This opinion will be unpublished and

may not be cited except as provided by

Minn. Stat. § 480A.08, subd. 3 (1998).




James M. Jones, et al.,



Edward L. Cullen, Jr., et al.,


Filed June 15, 1999


Foley, Judge[*]

St. Louis County District Court

File No. CX-95-601705

Brian R. McCarthy, Steven J. Sheridan, Magie, Andresen, Haag, Paciotti, Butterworth & McCarthy, P.A., 1000 Alworth Building, 306 West Superior Street, Duluth, MN 55802 (for appellants)

Timothy N. Downs, MacDonald & Downs, 200 Alworth Building, 306 West Superior Street, Duluth, MN 55802-1973 (for respondents)

Considered and decided by Randall, Presiding Judge, Davies, Judge, and Foley, Judge.


FOLEY, Judge

Appellants contend that the district court abused its discretion by denying their motion for a permanent injunction to prevent respondent from altering a road-access easement by grading it with a bulldozer and adding gravel. We affirm.


In June 1998, the district court ruled that property owned by appellants James and Shirley Jones is subject to a non-exclusive, 18-foot wide easement for road access over the property, and a non-exclusive personal easement in gross in favor of respondent Edward Cullen, providing him lake access. Respondent filed an appeal of other issues pertaining to that decision, which this court affirmed. See Jones v. Cullen, No. CX-98-1269 (Minn. App. Nov. 24, 1998). During the pendency of that appeal, appellants in this case filed a motion for permanent injunction against respondent to keep him from widening the road and trespassing on their property.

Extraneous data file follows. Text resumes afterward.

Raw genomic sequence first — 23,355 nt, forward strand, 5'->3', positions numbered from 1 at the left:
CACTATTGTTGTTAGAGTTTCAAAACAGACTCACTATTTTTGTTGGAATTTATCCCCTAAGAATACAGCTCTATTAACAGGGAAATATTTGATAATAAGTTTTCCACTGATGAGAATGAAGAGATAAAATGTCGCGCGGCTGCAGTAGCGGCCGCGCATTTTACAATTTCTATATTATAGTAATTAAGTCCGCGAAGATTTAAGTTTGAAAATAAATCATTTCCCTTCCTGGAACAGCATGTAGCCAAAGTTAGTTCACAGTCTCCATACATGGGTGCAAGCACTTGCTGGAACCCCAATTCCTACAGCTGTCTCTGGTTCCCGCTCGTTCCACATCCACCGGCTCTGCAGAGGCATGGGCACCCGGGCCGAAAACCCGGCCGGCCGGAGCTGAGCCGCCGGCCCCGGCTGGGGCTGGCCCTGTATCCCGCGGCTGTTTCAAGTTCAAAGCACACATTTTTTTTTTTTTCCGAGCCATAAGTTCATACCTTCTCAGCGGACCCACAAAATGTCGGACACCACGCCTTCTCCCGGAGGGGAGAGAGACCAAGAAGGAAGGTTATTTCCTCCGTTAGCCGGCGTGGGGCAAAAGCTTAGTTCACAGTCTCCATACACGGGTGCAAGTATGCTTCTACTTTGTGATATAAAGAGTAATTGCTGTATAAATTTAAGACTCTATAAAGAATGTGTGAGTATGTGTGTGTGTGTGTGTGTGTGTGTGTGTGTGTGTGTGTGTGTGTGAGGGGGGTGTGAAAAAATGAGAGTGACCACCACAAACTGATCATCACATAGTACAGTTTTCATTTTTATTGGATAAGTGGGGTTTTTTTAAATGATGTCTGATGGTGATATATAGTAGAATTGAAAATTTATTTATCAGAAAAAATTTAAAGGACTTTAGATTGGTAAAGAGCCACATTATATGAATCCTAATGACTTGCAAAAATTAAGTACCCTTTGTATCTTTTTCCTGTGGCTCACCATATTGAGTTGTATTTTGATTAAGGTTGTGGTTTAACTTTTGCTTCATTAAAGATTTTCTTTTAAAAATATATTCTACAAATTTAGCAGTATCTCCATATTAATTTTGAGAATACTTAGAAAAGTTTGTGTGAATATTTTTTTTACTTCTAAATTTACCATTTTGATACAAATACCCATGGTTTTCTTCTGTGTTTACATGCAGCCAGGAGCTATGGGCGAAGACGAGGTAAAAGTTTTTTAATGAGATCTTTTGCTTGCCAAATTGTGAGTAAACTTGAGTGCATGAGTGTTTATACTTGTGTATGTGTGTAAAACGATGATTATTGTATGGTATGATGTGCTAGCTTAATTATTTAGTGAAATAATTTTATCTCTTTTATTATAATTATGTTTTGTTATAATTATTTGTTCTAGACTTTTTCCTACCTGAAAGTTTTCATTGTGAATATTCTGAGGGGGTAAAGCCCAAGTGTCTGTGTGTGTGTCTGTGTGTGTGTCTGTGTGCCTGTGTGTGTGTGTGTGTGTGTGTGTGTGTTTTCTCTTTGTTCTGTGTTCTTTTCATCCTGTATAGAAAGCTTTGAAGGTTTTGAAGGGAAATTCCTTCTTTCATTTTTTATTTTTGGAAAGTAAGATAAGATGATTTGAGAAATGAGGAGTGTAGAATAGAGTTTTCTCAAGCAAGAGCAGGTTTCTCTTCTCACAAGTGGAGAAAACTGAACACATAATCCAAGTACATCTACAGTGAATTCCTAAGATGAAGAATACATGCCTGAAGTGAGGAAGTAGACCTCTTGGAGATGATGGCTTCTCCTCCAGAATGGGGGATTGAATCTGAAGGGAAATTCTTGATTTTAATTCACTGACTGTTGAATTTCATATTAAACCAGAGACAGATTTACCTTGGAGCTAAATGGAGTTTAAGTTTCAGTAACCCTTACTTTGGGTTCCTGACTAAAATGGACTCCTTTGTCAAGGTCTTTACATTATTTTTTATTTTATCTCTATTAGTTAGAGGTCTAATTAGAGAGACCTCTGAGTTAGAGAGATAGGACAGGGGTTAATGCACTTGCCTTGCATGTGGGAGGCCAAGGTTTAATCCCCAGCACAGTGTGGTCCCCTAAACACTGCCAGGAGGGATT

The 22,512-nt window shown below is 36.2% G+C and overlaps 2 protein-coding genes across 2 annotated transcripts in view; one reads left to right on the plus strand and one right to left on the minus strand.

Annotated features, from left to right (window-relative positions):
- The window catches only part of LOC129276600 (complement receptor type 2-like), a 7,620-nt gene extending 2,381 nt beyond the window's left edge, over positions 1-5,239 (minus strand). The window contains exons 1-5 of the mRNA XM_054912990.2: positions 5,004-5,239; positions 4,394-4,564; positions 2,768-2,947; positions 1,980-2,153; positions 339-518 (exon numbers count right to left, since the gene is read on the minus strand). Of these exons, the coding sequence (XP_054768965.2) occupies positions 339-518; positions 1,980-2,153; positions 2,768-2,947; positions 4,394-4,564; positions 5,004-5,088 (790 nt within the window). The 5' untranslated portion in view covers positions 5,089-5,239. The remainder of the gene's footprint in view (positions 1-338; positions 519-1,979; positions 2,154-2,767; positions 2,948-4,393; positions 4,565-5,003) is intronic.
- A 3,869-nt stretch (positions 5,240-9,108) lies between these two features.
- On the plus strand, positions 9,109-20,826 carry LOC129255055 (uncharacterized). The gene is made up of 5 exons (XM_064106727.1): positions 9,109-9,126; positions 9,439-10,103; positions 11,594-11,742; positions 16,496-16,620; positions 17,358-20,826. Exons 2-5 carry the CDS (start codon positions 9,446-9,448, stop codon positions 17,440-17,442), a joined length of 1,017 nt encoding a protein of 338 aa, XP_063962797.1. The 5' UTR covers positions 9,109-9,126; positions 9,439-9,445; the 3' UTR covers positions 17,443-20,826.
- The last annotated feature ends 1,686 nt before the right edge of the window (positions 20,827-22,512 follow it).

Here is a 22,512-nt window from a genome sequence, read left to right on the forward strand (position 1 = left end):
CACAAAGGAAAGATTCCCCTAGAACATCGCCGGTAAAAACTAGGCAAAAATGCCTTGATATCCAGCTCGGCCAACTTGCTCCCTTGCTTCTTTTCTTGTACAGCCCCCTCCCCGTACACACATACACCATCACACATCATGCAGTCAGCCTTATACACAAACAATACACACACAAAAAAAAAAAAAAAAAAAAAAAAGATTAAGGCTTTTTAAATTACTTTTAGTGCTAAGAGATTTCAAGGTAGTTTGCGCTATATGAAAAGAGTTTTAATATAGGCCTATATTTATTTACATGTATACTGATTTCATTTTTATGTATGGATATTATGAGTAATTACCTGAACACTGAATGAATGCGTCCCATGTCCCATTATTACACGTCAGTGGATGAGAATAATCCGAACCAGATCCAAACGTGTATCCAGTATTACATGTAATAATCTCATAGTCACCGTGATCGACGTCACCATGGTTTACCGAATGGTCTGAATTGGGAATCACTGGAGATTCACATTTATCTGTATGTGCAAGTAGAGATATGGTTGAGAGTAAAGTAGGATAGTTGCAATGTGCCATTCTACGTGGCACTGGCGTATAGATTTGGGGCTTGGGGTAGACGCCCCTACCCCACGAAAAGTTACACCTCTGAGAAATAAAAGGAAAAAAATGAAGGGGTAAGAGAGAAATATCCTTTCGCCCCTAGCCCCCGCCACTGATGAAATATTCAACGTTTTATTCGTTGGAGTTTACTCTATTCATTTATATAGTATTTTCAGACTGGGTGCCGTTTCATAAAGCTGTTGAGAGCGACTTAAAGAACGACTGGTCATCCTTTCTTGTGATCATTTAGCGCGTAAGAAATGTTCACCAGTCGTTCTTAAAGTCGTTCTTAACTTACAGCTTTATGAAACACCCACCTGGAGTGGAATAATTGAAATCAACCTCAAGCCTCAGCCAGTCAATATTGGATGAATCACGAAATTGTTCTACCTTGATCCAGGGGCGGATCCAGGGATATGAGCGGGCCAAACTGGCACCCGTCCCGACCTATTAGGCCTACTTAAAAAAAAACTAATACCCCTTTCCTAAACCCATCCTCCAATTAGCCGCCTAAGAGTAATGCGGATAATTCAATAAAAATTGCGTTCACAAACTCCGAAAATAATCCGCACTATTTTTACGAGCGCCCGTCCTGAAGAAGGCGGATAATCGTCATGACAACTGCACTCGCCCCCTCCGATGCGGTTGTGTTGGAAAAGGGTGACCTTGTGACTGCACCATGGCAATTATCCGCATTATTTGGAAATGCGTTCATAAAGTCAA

At the hearing on the motion for a permanent injunction, appellants provided an affidavit of Donald Bergholm, stating that "[o]n August 18, 1998, at approximately 3:35 p.m., I observed and photographed [respondent], on a bulldozer widening a road and thereby attempting to take a portion of Parcel A." The Bergholm affidavit also stated that he saw respondent trespass on appellants' property. Also provided was an affidavit of appellant James Jones stating that he saw respondent trespass on appellants' land and throw away appellants' "No Trespassing" sign. Also in evidence at the hearing was a photo of a person, apparently respondent, on a bulldozer on the easement road. At the hearing, appellants' attorney argued that the easement had been a grassy roadway and that respondent had dumped gravel on the road. Appellants, however, provided no testimony or evidence to support this fact.

Respondent testified at the hearing that he had repaired 35 feet of the road-access easement, which had holes in it and some soft spots. He stated it was not a grassy roadway, but rather, a gravel road, which he has graded many times and has put pit-run gravel on several times. Recently, he leveled the road off, pushed a pile of boulders farther east from the roadway, dug some big boulders out of the road, repacked the holes, and put in gravel.

The district court found that (1) appellants failed to provide sufficient proof that respondent had widened the access easement; (2) respondent's actions in adding gravel and grading the access easement are within the purpose of the easement, are reasonable, and are not found to be an alteration of the land; and (3) respondent's entrance upon appellants' property does not constitute a trespass. The district court then denied the motion for a permanent injunction. This appeal followed.